A Walk a Day Has More Benefits

Being able to stick to walking at least 30 minutes a day have more benefits than just affecting your mood. Some of These Benefits Include:

Goals Will Start to Seem Achievable

Creating the habit of walking every day and sticking to that routine makes continuing that activity easier. In fact, you'll feel so much better that other healthy behaviors will be on your radar.

Setting your mind to walking for 30 minutes a day shows you that you can do anything you put your mind to. Use this new-found confidence to accomplish other goals in your life.

Your Bowel Health Will Improve

One of the least glamorous benefits, walking improves your gastric mobility. If you thank your morning coffee for your morning constitutional, you will start thanking walking instead.

Walking utilizes your core and abdominal muscles, which encourages movement in our GI system. In fact, one of the first things an abdominal surgery patient is required to do is walk.

Your Legs Will Look Great

Varicose veins and other unsightly lines in your legs, daily walking can ease related swelling and restlessness in your legs.

The venous system includes a circulatory section known as "the second heart." This system is formed by muscles, veins, and vales located in our calves and feet. This system works by pushing blood back up to your heart and lungs.

Walking strengthens and preserves leg muscles, and boost healthy blood flow. If you fight with poor circulation in your legs, implementing a daily walking routine can help.

Your Risk of Chronic Disease Goes Down

The American Diabetes Association associates walking with lowering your blood sugar levels and overall risk of diabetes.

The researchers out at the University of Boulder Colorado and at the University of Tennessee found that regular walking lowered your blood pressure by as much as 11 points and reduce the risk of stroke by 20% to 40%.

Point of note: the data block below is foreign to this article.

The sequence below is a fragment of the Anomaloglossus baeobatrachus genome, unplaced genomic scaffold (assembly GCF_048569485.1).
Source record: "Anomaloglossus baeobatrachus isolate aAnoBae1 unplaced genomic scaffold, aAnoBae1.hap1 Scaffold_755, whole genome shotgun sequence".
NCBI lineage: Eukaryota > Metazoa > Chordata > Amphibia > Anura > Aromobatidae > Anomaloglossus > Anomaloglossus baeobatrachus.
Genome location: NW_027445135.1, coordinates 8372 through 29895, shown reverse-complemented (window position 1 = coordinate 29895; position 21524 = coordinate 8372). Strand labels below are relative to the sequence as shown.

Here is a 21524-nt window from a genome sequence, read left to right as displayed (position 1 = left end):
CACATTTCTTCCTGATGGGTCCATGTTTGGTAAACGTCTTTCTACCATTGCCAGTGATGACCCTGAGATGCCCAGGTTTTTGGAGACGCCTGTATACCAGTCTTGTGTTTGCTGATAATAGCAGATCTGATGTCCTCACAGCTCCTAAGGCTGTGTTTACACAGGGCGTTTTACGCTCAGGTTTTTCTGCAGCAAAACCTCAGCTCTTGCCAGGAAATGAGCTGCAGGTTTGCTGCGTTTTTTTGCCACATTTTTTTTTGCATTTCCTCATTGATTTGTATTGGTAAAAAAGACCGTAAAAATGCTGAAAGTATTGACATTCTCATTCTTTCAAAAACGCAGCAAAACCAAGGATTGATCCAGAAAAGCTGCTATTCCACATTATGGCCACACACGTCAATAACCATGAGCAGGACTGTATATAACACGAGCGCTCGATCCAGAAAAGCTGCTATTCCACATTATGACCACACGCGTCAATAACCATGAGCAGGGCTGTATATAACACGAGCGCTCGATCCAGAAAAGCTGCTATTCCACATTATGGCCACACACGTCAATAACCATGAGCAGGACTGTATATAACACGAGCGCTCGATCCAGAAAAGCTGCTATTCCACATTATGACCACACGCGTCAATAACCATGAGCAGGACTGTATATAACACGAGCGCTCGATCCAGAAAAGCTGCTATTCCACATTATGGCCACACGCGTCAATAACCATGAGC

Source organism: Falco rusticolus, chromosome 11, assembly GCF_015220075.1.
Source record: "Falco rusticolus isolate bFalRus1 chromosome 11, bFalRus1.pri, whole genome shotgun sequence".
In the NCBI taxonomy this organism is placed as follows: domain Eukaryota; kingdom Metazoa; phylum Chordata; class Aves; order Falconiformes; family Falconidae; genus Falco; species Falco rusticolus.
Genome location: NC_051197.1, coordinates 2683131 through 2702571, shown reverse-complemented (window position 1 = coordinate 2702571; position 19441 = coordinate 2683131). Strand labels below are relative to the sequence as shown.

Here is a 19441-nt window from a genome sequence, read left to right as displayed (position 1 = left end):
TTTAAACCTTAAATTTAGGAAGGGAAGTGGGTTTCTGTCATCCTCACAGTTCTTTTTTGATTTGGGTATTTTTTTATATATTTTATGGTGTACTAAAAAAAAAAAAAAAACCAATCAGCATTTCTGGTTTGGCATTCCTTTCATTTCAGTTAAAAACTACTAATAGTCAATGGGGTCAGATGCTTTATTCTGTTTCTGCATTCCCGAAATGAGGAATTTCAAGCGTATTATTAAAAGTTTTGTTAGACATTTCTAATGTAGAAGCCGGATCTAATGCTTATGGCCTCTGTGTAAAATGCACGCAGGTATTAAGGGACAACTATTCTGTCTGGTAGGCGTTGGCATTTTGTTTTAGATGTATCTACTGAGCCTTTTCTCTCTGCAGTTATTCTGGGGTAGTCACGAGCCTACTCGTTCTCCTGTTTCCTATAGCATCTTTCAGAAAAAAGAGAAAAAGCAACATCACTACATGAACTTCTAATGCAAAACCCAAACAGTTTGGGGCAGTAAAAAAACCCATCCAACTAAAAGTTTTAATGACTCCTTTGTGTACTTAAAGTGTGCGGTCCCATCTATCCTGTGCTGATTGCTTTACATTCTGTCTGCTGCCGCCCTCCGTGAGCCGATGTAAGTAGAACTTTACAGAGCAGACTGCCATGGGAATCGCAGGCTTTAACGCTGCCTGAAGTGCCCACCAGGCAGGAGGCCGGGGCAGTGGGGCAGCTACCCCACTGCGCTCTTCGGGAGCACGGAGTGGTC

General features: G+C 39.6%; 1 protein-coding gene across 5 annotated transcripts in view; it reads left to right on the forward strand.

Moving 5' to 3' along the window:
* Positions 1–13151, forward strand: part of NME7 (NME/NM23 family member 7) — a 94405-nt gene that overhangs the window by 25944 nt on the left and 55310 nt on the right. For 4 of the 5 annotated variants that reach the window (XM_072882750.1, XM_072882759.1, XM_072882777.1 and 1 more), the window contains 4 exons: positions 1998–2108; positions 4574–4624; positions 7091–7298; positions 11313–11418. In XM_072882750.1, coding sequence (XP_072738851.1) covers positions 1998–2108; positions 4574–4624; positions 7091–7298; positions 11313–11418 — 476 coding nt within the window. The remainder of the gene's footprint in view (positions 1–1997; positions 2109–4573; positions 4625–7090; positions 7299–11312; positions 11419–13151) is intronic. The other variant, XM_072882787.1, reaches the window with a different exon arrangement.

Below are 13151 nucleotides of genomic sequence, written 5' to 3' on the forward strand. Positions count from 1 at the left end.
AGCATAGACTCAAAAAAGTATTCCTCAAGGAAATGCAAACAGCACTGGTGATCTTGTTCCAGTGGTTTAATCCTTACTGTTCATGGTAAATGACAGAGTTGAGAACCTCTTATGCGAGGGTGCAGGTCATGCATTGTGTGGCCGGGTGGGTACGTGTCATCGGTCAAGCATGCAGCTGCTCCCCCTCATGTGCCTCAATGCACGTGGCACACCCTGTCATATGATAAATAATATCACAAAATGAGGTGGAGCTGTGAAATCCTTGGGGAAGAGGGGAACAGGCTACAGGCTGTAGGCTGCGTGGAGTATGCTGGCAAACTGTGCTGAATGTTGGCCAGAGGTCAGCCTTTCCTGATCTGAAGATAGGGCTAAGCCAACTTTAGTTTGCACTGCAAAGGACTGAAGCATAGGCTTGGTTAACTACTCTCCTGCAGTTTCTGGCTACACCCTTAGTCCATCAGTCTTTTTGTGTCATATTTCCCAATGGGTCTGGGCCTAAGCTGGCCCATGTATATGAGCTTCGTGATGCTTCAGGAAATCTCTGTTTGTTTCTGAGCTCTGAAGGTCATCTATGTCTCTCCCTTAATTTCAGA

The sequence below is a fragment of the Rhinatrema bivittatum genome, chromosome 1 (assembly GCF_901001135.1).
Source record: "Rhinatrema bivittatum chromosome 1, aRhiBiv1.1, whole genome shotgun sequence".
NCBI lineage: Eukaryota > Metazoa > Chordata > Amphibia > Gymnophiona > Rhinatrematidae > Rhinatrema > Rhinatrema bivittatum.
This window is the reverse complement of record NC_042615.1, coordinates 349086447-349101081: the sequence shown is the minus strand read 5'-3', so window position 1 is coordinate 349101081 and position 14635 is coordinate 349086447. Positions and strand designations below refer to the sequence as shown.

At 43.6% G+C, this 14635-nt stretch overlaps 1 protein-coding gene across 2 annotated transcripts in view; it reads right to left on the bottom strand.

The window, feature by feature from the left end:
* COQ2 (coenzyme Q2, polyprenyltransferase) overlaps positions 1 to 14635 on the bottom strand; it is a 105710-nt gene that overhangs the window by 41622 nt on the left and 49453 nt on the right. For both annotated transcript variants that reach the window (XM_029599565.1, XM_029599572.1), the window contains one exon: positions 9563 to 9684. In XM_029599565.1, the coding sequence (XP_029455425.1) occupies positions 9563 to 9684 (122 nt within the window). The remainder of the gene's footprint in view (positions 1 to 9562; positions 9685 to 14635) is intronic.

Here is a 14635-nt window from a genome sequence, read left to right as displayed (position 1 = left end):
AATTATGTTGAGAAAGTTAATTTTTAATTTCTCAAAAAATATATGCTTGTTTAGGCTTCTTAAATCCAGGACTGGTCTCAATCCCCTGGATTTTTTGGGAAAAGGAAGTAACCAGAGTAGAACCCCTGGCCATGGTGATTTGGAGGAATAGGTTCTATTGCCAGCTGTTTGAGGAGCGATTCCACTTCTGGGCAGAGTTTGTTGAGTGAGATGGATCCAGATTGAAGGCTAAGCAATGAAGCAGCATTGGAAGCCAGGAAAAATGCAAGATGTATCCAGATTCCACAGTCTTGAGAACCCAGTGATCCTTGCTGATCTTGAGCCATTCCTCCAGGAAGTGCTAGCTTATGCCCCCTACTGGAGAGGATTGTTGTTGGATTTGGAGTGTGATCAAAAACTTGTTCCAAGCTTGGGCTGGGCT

A 2002 study published in the New England Journal of Medicine found that people who walked enough to meet physical activity guidelines had a 30% lower risk of cardiovascular disease, compared to those who did not regularly walk.

Physical Activity Guidelines - 30 or more minutes of moderate activity for 5 or more days per week.

As you see, it doesn't take that much time out of your day to improve your health and drastically improve your quality of life.

Walking Burns Visceral Fat

Visceral fat is the fat stored around your organs in your midsection.

Having high visceral fat levels puts yourself at a high risk for many diseases including fatty liver disease, cancer, and diabetes.

Your Creative Juices Will Flow

Whether you are a writer or just need to come up with ways to solve problems, research shows that walking can spark creativity.

A 2014 study published in the Journal of Experimental Psychology, Learning, Memory, and Cognition administered creative-thinking tests to subjects while seated and while walking around.

The experiment showed that the subjects who were walking thought more creatively than the people who were sitting.

Wrapping It Up

None of this information is going to help you unless you put in the work. It doesn't take specific calculations to benefit from walking.

I know what you're thinking... "How far should I go?" What about, "How fast should I be walking?"

If achieving the full benefits of walking is your goal, you'll have to push yourself a little bit. But don't fret, simply getting up and moving will make a huge difference.

Further research is still needed to find what works best in terms of frequency, intensity, and duration, and we know that this may not transfer to the general population.

Getting off of your butt and moving around will help ease your anxiety and depression. Walking isn't the only exercise that helps fight depression.

In fact, here are a few ideas to try:

  • Line-dancing
  • Swimming
  • Take a friend or three to an aerobics class
  • Take up golfing
  • Play tennis
  • Shoot some hoops
  • Ride a bicycle
  • Circuit training

The activities above are more moderate exercise, and people who averaged 150 minutes per week of moderate exercise felt better emotionally, they had more energy, socialized more, and they weren't limited by their depression.

If you want to stick to walking, 200 minutes of walking every week are enough to ditch those depression meds.